The Land Registration Authority (LRA) is urging holders of legitimate land titles to surrender their manual copies to the agency and convert their documents to the more secured electronic titles.
LRA Administrator Renato Bermejo reiterated the call Friday, pointing to the Notice to the Public memorandum issued last 24 June 2020 which ensure individuals their transactions would not bog down with the use of the digitized copies as compared to the manual titles.
Bermejo noted that the LRA’s Land Titling Computerization Project (LTCP) has already scanned around 16.6 million titles from its 159 registry offices nationwide. All scanned documents are now uploaded in the agency’s database.
“However, the scanned image in the system is not the title itself but is only the picture thereof. The title remains the paper title kept in the vault of the registry office,” he clarified in the circular.
Bermejo explained that the manual titles surrendered to the LRA would still be considered valid and existing as it is already certified as the document where the electric titles already in their vault have been lifted from.
“As of the recent time, of the 16.6 million titles nationwide, only 28.54 percent, or 4.7 million titles were upgraded to electronic title, leaving 71.46 percent, or 11.9 million titles in a paper title status,” he said.
Digitizing the documents, Bermejo asserted, “is even more needed because of the increase in transactions in the registries nationwide”.
For the year 2018 alone, there were a total of 2.7 Million transactions in the registries.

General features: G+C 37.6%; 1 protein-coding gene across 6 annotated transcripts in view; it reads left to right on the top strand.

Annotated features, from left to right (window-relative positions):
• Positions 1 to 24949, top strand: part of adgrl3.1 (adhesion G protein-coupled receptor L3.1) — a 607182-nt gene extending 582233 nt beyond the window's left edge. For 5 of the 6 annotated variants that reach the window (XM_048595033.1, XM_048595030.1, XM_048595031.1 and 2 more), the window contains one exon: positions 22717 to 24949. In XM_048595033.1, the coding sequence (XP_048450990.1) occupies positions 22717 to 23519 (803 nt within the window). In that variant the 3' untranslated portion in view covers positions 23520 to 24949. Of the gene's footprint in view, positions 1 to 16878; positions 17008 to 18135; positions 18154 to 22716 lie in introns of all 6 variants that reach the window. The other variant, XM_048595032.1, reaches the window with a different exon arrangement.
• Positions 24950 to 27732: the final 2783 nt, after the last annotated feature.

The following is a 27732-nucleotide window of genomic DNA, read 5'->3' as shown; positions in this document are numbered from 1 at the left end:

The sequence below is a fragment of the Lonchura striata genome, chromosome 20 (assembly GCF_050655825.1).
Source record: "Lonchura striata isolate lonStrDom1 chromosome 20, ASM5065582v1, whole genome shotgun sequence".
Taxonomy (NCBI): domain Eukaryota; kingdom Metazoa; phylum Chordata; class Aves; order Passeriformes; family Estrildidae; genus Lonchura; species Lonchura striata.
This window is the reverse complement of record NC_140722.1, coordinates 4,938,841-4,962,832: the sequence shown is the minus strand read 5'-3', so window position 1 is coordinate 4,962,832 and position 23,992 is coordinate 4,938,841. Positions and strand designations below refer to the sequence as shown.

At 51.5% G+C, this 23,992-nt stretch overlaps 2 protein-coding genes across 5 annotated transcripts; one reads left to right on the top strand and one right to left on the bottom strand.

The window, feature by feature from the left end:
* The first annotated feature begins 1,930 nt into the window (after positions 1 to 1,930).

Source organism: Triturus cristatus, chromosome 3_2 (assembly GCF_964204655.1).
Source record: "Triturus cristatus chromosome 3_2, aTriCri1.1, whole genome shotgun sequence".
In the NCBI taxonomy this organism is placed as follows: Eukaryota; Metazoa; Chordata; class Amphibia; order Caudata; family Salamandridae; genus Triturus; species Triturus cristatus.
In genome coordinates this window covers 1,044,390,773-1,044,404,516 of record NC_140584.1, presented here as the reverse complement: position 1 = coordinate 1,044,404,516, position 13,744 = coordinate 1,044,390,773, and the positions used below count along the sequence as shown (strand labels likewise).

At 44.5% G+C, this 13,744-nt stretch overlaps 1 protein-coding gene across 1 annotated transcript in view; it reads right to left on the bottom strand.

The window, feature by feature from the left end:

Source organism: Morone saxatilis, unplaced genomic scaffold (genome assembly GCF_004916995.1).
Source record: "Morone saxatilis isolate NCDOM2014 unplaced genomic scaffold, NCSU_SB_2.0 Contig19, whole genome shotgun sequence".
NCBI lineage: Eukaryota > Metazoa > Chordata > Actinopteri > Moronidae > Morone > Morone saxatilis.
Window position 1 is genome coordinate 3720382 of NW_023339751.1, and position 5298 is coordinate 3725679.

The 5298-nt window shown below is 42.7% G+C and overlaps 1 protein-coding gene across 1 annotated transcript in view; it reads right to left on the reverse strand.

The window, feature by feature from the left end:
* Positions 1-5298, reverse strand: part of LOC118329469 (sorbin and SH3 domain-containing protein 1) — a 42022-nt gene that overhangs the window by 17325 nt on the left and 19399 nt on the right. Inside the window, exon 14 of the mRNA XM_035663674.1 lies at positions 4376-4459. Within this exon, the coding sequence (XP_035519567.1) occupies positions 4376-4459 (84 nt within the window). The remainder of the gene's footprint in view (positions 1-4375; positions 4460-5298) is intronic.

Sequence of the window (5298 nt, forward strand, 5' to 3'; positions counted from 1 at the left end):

The LRA said the scanning of a title, including the encoding of the entries in the document, serves as a preparatory process before the upgrading of the title to Electronic Title.
When there is a transaction involving the title, be it sale, mortgage, or any transaction that requires annotation, pursuant to Sections 54 and 57 of PD 1529, the Office of the Register of Deeds through its Records Officer is required to find the title to ascertain that it still exists because when it cannot be found, the office has to recommend the filing in court of a petition for the reconstitution of the lost title before any transaction can move forward.
The completion of migrating all titles to their digitized version is also one of the indicators of the World Bank in the determination of the Philippine’s ranking in Doing Business among 190 economies. The other indicators include getting credit, taxes, enforcing contracts, resolving insolvency, among others.
This was backed by Department of Trade and Industry who stressed that converting paper titles to electronic titles would specifically improve the country’s Doing Business ranking.